The Federal Communications Commission has a lot on its plate at the moment: Net neutrality, the development of a national broadband plan, Google Voice, E-Rate, Frontier's acquisition of Verizon properties--the list goes on.
Into this very crowded room, Comcast may soon walk arm-in-arm with NBC Universal. Nothing has happened yet, but speculation persists that the largest cable TV firm in the U.S. may soon move to acquire a controlling stake in the entertainment giant, a company which increasingly has become known for its cable channel properties rather than its long-standing national TV network. NBC Universal also has TV station properties and the Universal Studios theme parks.
If the deal happens, I'm wondering if the FCC is ready to be as tough on Comcast in the TV content world as it seems ready to be on telcos in the Internet world. The FCC seems more than ready to impose new Net neutrality rules that would affect telcos and many other broadband service providers to keep big companies from controlling the Internet. Will they be just as ready to prevent big-company Comcast from being miserly with a vast amount of cable TV programming that other video providers, such as telcos, would need fair access to?
I mention this concern only because the FCC made concessions to the cable TV industry earlier this year in the form of loosening restrictions on how much of the nation the big cable firms can serve (Update: A reader reminded me that the FCC was forced into this action by a court ruling, so it was not by the FCC's whim, but I stick with my ultimate argument--keep reading). Meanwhile, regulators may be tempted to continue seeing big telcos as the dominant players in the Internet market and the multi-service telecom industry. But, the game is changing rapidly, and "alternative" service providers like Comcast and Google are becoming the new power players, just as capable of unfairly dominating as AT&T is.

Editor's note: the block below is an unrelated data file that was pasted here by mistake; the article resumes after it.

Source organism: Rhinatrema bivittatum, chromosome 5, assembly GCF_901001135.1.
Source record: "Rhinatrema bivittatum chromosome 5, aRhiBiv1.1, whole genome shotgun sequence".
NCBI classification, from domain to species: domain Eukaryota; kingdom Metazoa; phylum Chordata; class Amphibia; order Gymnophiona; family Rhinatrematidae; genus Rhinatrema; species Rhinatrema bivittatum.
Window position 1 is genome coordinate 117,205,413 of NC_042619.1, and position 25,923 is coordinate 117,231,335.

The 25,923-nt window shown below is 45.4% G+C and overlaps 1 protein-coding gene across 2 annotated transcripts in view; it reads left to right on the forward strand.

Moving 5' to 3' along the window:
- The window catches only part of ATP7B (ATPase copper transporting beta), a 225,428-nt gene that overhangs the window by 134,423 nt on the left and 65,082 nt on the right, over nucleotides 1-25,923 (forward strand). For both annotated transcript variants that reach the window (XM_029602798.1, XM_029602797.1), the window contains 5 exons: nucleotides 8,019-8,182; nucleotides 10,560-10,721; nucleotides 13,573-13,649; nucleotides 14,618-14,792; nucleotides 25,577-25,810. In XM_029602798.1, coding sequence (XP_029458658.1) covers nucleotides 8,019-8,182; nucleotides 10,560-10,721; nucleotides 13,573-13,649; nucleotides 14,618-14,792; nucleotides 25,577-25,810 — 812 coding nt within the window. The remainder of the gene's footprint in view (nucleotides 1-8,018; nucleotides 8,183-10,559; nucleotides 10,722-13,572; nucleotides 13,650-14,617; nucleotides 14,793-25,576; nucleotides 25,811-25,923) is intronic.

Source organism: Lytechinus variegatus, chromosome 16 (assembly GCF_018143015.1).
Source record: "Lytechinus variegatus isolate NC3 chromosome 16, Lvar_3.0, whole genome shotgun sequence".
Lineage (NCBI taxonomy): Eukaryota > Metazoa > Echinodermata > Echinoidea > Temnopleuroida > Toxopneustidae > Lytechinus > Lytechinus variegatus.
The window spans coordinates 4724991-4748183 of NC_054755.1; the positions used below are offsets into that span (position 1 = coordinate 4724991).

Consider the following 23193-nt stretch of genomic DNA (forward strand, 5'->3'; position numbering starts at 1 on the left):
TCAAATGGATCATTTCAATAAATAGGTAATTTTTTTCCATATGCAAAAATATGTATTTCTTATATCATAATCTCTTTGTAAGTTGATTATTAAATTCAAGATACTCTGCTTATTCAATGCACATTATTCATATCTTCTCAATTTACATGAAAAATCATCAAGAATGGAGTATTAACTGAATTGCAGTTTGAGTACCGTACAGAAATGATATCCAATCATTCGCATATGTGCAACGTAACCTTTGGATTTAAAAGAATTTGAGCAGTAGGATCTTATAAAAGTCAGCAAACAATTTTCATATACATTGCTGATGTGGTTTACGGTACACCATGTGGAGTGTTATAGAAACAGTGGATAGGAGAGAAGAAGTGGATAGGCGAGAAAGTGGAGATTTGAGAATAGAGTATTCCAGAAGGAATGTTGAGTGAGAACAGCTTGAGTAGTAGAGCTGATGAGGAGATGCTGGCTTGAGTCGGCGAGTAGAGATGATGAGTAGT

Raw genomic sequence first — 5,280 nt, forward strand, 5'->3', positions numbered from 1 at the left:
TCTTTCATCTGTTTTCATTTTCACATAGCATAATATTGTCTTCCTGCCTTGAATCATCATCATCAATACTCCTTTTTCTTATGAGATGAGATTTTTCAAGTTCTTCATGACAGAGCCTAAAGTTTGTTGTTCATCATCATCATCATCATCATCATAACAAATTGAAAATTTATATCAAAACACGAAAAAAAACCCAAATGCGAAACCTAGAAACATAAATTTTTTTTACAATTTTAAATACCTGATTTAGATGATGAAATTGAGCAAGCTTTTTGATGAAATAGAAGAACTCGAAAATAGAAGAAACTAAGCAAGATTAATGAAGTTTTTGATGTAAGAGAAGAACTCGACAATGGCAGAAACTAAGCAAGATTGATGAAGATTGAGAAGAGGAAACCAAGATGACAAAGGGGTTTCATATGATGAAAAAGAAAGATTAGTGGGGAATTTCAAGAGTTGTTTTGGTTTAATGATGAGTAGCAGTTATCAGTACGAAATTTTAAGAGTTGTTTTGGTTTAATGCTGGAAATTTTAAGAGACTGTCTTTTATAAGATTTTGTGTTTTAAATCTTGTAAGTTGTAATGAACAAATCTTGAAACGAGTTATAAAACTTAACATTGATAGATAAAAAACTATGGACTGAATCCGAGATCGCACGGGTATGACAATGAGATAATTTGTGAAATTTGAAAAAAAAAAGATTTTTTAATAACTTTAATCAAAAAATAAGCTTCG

As it has done with telco mergers in the past, the FCC should be ready to review carefully a Comcast-NBC Universal deal, and be just as ready to impose any necessary deal conditions and divestitures. It's still a strange new world for telcos as they step further into the video market. They have had enough success to show consumers and competitors that they are capable of sticking around, but their growth can still be stifled if the biggest cable TV company is allowed to have too much control, without conditions, over the valuable content realm.